11. Group Exercise • Get into small groups of 3 • Think of a local business you know of...and develop a brief SWOT Analysis for that business as if it was your own (12 minutes) • Strengths • Weaknesses • Opportunities • Threats

  12. Corporate Multibusiness Level Corporation Business Strategic Strategic Strategic Level Business Unit 1 Business Unit 2 Business Unit 3 Functional Research and Human Manufacturing Marketing Finance Level Development Resources Exhibit 7.4 Levels of Organizational Strategy

  13. Corporate-Level Strategies • Growth Strategy • Seeking to increase the organization’s business by expansion into new products and markets • Types of Growth Strategies • Concentration • Vertical integration • Horizontal integration • Diversification

  14. Corporate-Level Strategies (cont’d) • Stability Strategy • A strategy that seeks to maintain the status quo to deal with the uncertainty of a dynamic environment, when the industry is experiencing slow- or no-growth conditions, or if the owners of the firm elect not to grow for personal reasons

  15. Corporate-Level Strategies (cont’d) • Retrenchment Strategy • Reduces the company’s activities or operations • Retrenchment strategies include: • Cost reductions • Layoffs • Closing underperforming units • Closing entire product lines or services

  16. Corporate-Level Strategies (cont’d) • Corporate Portfolio Analysis • BCG Matrix • Developed by the Boston Consulting Group • Considers market share and industry growth rate • Classifies firms as: • Cash cows: low growth rate, high market share • Stars: high growth rate, high market share • Question marks: high growth rate, low market share • Dogs: low growth rate, low market share

  17. High Low Low Anticipated Growth Rate Market Share Question Marks Stars Sell off or Heavily invest turn into stars Cash Dogs Cows Sell off or Milk for cash liquidate High Exhibit 7.5 The BCG Matrix

  18. Business-Level Strategy • Business-Level Strategy • A strategy that seeks to determine how an organization should compete in each of its SBUs (strategic business units)

  19. Five Competitive Forces • Threat of New Entrants • The ease or difficulty with which new competitors can enter an industry • Threat of Substitutes • The extent to which switching costs and brand loyalty affect the likelihood of customers adopting substitute products and services • Bargaining Power of Buyers • The degree to which buyers have the market strength to hold sway over and influence competitors in an industry • Bargaining Power of Suppliers • The relative number of buyers to suppliers and threats from substitutes and new entrants affect the buyer-supplier relationship • Current Rivalry • Intensity among rivals increases when industry growth rates slow, demand falls, and product prices descend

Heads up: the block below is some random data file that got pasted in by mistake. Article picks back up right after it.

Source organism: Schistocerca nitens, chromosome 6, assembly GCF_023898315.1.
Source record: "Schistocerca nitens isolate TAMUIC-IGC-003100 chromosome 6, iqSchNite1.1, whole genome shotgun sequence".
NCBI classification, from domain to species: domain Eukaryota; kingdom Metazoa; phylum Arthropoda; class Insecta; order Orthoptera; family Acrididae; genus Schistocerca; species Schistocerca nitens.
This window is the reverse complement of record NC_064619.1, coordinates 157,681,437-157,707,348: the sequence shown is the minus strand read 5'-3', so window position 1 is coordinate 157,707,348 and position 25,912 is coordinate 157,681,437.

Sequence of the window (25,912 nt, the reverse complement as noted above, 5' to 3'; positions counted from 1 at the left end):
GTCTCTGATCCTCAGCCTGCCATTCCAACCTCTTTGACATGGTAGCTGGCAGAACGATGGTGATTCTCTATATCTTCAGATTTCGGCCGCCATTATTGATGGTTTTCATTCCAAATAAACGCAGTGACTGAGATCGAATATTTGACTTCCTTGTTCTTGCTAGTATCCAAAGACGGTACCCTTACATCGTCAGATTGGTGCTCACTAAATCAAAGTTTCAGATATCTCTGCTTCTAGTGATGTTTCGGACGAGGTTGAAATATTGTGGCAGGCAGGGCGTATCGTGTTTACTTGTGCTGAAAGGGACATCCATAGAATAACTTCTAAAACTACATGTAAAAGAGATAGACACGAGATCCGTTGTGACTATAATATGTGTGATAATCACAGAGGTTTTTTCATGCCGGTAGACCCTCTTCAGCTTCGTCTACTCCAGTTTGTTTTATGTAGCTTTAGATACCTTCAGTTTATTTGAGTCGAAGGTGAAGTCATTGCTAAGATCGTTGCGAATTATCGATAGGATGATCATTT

20. Competitive Strategies • Cost Leadership Strategy • Seeking to attain the lowest total overall costs relative to other industry competitors • Differentiation Strategy • Attempting to create a unique and distinctive product or service for which customers will pay a premium • Focus Strategy • Using a cost or differentiation advantage to exploit a particular market segment rather than a larger market • Stuck in the Middle • Organizations that are unable to develop a cost or differentiation advantage

  21. Functional-Level Strategy • Functional-level strategies support the business-level strategy • i.e., Marketing, human resources, research and development, and finance all support the business-level strategy • Problems occur when employees or customers don’t understand a company’s strategy Customer Service Strategies • Giving the customers what they want • Communicating effectively with them • Providing employees with customer service training

  22. Innovation Strategies • Possible Events • Radical breakthroughs in products • Application of existing technology to new uses • Strategic Decisions about Innovation • Basic research • Product development • Process innovation • First Mover • An organization that brings a product innovation to market or uses a new process innovation

  23. Thanks